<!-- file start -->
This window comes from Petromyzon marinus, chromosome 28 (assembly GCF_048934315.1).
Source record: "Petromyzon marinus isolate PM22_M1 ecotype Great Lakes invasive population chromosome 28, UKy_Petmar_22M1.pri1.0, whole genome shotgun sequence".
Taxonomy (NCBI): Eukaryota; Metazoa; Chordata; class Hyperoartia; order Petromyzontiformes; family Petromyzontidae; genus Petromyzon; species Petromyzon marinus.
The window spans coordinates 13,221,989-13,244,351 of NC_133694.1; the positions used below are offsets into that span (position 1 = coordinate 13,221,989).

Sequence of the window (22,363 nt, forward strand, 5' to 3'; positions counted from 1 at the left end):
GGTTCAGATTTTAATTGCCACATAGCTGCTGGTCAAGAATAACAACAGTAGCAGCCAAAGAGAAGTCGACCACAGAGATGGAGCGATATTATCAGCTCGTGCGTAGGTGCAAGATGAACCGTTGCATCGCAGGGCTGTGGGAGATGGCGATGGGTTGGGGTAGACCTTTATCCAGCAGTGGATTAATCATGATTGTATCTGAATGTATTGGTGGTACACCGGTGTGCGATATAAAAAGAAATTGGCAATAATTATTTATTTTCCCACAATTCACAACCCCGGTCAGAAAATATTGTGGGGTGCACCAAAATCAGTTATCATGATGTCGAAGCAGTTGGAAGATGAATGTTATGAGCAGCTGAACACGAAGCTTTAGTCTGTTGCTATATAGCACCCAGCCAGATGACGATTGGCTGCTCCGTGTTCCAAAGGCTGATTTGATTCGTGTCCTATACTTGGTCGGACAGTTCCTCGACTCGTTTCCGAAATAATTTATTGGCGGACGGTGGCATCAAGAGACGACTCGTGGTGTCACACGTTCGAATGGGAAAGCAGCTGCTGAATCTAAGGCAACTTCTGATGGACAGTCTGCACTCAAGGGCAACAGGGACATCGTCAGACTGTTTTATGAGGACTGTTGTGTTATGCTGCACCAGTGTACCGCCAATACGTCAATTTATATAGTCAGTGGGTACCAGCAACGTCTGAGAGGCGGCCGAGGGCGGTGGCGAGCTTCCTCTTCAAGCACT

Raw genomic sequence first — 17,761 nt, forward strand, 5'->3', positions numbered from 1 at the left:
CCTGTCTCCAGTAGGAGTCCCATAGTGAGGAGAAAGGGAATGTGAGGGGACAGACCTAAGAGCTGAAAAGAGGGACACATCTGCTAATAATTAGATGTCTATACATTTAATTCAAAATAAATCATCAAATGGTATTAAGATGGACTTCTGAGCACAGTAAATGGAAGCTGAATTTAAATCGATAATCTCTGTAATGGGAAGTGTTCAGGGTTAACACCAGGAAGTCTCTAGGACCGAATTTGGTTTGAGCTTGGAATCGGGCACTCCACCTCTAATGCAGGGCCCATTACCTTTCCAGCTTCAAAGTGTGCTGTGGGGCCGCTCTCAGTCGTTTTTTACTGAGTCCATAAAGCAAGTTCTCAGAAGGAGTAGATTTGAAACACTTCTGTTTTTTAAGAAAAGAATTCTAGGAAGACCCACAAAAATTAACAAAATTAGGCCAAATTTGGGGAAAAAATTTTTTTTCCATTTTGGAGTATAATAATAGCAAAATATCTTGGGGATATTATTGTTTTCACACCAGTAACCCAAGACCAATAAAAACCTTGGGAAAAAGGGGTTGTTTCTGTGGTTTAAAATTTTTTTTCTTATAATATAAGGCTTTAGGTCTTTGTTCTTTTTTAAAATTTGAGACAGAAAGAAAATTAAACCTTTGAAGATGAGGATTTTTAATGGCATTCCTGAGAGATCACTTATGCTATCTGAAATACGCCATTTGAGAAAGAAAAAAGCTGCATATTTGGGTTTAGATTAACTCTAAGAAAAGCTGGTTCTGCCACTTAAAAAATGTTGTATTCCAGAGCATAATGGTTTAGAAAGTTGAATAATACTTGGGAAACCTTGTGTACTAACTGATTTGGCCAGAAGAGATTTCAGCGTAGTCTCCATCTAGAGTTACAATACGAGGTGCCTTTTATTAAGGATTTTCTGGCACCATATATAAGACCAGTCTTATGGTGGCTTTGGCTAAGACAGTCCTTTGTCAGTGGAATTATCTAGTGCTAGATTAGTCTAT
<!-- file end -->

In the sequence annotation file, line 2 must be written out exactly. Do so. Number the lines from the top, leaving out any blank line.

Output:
Source record: "Petromyzon marinus isolate PM22_M1 ecotype Great Lakes invasive population chromosome 28, UKy_Petmar_22M1.pri1.0, whole genome shotgun sequence".